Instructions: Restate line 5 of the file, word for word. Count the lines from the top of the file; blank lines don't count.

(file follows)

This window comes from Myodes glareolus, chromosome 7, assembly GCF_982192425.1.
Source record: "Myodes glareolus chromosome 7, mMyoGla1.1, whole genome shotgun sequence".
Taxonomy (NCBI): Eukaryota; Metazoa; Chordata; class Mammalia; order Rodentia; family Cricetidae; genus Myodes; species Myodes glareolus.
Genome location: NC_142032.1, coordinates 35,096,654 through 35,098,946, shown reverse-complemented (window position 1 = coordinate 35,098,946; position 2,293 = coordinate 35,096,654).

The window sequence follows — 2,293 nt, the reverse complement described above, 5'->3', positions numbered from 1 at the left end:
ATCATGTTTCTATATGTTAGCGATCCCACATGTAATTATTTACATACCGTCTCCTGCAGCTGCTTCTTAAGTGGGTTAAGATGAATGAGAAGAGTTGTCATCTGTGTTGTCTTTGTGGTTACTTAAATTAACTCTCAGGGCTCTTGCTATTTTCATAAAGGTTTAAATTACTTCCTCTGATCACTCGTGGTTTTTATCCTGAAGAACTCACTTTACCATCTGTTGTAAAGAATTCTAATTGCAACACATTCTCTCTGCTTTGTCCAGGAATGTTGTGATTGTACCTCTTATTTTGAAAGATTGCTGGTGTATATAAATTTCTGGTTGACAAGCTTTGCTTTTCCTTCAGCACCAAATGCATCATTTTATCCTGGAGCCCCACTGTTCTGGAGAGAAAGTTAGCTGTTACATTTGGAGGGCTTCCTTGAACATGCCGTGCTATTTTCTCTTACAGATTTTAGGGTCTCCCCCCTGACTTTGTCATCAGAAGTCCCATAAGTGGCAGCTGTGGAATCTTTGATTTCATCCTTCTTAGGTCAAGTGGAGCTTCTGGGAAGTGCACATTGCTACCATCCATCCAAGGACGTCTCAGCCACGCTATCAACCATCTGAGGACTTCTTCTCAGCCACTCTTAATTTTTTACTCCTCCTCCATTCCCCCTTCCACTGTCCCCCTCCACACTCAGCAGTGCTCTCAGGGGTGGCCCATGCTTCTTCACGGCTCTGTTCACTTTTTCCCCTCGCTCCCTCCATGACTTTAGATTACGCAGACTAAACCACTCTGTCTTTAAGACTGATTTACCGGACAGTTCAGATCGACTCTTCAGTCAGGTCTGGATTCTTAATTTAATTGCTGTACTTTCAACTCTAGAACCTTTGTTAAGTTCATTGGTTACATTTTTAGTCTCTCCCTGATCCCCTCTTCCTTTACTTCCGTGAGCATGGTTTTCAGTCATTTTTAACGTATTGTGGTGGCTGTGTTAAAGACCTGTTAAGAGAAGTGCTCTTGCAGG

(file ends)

The window sequence follows — 2,293 nt, the reverse complement described above, 5'->3', positions numbered from 1 at the left end: